I Think My Spouse Might be Hiding Assets, What Should I Do?

If you are facing a divorce, one of the major issues that needs to be settled is the division of marital assets. All assets that are part of the marital estate are supposed to be divided in a fair and equitable manner. But what if some of these assets are missing?

If a spouse has been thinking about getting a divorce for a while, they may have already taken steps to conceal the existence of various assets so they will not have to share them with you. Maybe your spouse is naturally secretive and dishonest with you. That may even be one of the major reasons your marriage is dissolving, and this has made you suspicious about the extent of the assets they truly have versus the limited ones they are disclosing.

The first point that should be made is that, generally, divorcing spouses are pretty honest about their assets. They are usually informed by their attorneys about the repercussions of getting caught hiding assets and the penalties the court can impose on them. This may include getting a lower share of the marital property and/or being required to pay the other spouse’s legal fees. 

So, assuming you and your spouse are both working with reputable divorce lawyers, there is a pretty good chance that, even if your spouse was thinking about hiding some assets, they will ultimately reconsider after learning what the consequences might look like.

All of that said, you know your spouse better than most people, and if you suspect that he/she might be hiding assets, then this is not something you should ignore. There are spouses that do try to conceal assets because their belief that they are entitled to more clouds their judgment, or they just think they are smart enough to get away with it.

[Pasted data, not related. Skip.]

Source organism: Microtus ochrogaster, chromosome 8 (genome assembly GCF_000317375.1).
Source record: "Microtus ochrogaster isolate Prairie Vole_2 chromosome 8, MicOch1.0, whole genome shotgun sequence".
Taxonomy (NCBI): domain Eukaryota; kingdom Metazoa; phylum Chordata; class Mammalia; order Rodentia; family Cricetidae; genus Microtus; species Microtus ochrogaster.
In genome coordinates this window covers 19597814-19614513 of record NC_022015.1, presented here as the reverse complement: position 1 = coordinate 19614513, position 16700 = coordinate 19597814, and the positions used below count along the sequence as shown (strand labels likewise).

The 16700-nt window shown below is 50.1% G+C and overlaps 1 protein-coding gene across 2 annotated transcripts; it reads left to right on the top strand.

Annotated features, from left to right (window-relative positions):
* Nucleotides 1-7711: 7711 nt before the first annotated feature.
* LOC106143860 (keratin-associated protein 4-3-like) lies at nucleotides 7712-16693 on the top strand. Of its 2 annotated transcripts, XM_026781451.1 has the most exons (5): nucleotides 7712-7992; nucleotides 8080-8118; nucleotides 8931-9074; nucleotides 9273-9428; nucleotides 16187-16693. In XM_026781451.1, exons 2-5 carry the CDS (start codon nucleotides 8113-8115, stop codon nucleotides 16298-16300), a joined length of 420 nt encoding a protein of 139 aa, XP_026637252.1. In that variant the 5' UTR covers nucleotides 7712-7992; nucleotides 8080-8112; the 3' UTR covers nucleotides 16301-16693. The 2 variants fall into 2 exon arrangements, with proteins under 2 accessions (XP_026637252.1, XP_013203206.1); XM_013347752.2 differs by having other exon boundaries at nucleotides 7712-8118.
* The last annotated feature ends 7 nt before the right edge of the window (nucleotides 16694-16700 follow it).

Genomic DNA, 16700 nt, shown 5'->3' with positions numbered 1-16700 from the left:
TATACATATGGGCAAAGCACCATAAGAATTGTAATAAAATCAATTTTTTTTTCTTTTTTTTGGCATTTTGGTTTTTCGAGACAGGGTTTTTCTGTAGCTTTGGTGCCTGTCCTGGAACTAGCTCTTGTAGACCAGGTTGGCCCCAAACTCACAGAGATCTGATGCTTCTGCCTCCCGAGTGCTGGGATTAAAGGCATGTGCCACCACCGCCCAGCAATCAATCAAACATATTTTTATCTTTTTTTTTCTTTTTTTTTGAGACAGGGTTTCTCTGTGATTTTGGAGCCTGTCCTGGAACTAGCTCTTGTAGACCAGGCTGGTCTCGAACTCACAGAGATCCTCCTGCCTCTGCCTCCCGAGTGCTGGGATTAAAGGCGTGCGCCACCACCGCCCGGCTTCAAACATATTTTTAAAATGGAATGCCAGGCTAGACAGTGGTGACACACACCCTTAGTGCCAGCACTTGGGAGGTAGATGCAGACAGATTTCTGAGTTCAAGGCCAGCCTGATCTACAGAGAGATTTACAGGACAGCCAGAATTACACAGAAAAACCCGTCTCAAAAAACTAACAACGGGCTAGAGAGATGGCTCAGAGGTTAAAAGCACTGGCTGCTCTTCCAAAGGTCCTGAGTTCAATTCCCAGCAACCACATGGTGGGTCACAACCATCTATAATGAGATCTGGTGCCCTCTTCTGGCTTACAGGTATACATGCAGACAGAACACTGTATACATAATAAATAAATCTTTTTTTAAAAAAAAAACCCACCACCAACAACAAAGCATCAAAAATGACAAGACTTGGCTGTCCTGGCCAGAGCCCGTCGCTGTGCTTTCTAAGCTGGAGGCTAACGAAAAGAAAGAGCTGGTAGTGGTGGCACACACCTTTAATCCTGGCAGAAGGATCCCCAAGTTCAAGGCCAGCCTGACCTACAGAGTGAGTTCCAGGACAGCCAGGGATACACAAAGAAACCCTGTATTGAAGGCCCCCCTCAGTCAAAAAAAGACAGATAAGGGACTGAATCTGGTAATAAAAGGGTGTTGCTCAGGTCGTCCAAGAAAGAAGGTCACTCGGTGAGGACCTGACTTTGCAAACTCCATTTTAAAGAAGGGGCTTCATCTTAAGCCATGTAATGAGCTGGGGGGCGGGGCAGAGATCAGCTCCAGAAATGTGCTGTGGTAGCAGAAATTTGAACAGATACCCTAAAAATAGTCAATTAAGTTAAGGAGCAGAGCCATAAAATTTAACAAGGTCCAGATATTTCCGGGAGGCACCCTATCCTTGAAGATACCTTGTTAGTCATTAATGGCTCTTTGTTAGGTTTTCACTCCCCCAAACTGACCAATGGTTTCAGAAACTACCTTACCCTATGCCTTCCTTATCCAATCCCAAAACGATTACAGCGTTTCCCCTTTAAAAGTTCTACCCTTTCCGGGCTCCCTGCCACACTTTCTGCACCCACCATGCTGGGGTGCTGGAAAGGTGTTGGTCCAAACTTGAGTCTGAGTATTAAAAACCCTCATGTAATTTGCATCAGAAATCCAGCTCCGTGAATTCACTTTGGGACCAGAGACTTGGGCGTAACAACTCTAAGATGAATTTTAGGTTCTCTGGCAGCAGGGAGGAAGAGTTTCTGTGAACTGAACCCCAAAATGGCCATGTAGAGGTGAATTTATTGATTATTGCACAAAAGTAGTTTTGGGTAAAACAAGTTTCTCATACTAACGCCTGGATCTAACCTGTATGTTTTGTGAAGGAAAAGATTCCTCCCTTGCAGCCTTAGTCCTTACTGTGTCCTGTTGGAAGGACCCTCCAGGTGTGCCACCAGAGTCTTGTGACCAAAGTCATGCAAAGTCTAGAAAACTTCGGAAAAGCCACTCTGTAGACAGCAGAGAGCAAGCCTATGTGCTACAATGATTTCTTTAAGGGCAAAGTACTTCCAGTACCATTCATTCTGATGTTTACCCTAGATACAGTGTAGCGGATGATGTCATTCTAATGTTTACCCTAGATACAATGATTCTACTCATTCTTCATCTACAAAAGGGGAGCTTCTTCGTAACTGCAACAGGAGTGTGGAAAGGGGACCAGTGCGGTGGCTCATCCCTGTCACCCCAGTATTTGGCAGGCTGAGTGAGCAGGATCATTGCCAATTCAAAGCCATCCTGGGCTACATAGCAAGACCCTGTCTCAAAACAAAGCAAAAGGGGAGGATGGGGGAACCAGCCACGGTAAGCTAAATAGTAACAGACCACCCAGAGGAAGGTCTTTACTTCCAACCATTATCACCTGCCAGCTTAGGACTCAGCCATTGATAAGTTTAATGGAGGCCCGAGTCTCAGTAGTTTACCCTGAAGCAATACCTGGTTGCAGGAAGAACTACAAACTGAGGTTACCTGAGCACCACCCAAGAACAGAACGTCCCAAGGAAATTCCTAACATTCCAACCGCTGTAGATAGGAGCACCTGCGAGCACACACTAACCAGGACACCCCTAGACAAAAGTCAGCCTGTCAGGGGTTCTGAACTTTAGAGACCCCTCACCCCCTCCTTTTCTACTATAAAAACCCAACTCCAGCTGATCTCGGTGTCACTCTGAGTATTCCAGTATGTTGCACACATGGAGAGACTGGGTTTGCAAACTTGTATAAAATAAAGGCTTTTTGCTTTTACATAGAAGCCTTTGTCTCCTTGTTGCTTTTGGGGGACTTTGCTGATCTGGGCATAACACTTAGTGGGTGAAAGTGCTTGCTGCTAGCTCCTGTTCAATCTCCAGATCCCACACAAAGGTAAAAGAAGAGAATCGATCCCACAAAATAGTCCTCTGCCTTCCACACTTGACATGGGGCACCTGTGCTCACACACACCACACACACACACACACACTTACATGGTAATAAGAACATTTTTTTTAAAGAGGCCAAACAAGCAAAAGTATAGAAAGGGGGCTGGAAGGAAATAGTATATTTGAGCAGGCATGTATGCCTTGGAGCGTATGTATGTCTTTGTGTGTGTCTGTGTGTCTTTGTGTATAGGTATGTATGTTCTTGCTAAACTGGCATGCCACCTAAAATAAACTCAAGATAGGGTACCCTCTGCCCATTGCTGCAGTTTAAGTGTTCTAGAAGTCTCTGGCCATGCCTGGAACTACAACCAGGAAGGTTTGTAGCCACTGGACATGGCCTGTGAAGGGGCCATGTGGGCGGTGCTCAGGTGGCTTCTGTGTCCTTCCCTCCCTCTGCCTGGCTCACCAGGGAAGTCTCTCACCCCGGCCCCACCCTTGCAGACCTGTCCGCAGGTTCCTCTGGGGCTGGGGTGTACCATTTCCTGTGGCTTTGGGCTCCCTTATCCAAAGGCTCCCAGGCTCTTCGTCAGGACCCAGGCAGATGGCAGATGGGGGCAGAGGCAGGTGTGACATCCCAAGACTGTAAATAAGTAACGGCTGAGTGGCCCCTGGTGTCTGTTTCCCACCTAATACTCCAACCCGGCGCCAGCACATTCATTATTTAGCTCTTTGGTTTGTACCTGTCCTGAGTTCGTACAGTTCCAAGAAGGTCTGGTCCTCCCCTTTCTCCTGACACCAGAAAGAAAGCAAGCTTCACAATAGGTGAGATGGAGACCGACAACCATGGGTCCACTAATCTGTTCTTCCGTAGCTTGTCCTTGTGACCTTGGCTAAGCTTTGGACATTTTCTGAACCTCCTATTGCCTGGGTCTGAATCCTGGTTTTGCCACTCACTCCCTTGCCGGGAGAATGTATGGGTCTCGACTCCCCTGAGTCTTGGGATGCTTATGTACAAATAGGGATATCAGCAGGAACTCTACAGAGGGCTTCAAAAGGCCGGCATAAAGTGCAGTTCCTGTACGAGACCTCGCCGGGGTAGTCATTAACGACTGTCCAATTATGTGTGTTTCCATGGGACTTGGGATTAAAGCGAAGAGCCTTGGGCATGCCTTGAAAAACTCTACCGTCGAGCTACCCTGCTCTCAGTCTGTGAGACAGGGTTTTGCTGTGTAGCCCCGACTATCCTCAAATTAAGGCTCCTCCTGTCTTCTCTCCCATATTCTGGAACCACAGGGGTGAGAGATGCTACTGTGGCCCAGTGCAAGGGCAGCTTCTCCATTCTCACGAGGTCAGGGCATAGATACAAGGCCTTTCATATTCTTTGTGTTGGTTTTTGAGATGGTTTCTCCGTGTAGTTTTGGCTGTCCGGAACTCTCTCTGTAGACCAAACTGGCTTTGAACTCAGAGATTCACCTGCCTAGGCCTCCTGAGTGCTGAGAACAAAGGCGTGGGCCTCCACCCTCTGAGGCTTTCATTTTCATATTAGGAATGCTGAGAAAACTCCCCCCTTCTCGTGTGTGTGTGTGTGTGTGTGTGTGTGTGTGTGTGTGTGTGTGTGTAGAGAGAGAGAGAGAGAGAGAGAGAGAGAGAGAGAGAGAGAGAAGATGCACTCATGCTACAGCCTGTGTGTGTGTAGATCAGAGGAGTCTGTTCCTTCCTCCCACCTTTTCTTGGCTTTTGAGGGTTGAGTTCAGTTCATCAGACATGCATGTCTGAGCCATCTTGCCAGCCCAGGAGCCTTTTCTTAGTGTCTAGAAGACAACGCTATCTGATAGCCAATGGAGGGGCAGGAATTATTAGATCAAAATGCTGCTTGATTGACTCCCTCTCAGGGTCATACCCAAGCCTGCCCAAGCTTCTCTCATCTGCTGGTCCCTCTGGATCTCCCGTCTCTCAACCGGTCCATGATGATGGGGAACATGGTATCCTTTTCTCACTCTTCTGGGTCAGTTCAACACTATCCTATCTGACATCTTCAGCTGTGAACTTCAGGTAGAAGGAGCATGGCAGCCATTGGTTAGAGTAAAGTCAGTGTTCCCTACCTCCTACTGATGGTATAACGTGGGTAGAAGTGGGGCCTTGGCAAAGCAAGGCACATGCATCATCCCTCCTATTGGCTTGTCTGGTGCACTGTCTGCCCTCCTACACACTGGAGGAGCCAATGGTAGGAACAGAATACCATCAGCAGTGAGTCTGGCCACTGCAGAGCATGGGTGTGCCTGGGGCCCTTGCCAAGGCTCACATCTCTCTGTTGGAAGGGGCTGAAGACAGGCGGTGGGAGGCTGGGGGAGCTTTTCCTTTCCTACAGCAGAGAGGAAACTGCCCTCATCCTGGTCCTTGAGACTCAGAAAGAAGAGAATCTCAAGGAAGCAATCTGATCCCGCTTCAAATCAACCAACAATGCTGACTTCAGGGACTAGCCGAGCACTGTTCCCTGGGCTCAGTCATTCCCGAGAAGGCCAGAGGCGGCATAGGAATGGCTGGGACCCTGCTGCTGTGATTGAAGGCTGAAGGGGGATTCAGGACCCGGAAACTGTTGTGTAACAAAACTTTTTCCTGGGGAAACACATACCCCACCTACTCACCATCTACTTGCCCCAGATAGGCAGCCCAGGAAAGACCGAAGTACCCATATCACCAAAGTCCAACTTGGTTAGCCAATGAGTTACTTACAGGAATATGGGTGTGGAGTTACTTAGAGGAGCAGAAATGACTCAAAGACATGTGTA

The good news is that spouses usually conceal assets in predictable places, and in today’s electronic age, it is much easier for experts to uncover these hidden assets. Here are some of the most common ways a spouse might try to hide assets:

  • Expensive Cash Purchases: A spouse may try to convert cash into an expensive asset, such as artwork, jewelry, watches, high-end furniture, etc. with plans to sell and liquidate it again after the divorce is over. These items may be stored at an office, with a family member or close friend, or in a safe deposit box at the bank. Or the spouse may just try to undervalue or ignore the asset, hoping you will overlook it.
  • Unreported Income: If your spouse is involved in a business, particularly one that deals with a lot of cash, he/she may try to pocket the cash without reporting it on the business’s financial statements and tax returns. If your spouse seems to always have a lot of cash on hand and your standard of living seems beyond your means (based on your reported income), then there is a strong possibility this may be occurring.
  • Delayed Bonuses or Stock Options: If your spouse receives bonuses or stock options from an employer, he/she may seek to delay receipt of these assets until after the divorce is finalized, so you will not receive a share of it.
  • Fake Purchases: Some individuals go so far as to set up schemes where they pretend to purchase a product or service from someone they know. They send funds to the other party with the understanding that the funds will be returned to them after the divorce.
  • Phony Debt Repayments: Similar to the fake purchase scheme, a spouse may claim that they owe a debt that does not exist to a family member or friend. Again, they “repay” the phony debt to this person with the understanding that the funds will be returned after the device.  This can be seen in the form of a family member covering the spouse’s attorney fees and drafting a promissory note that they will be repaid after the conclusion of the divorce.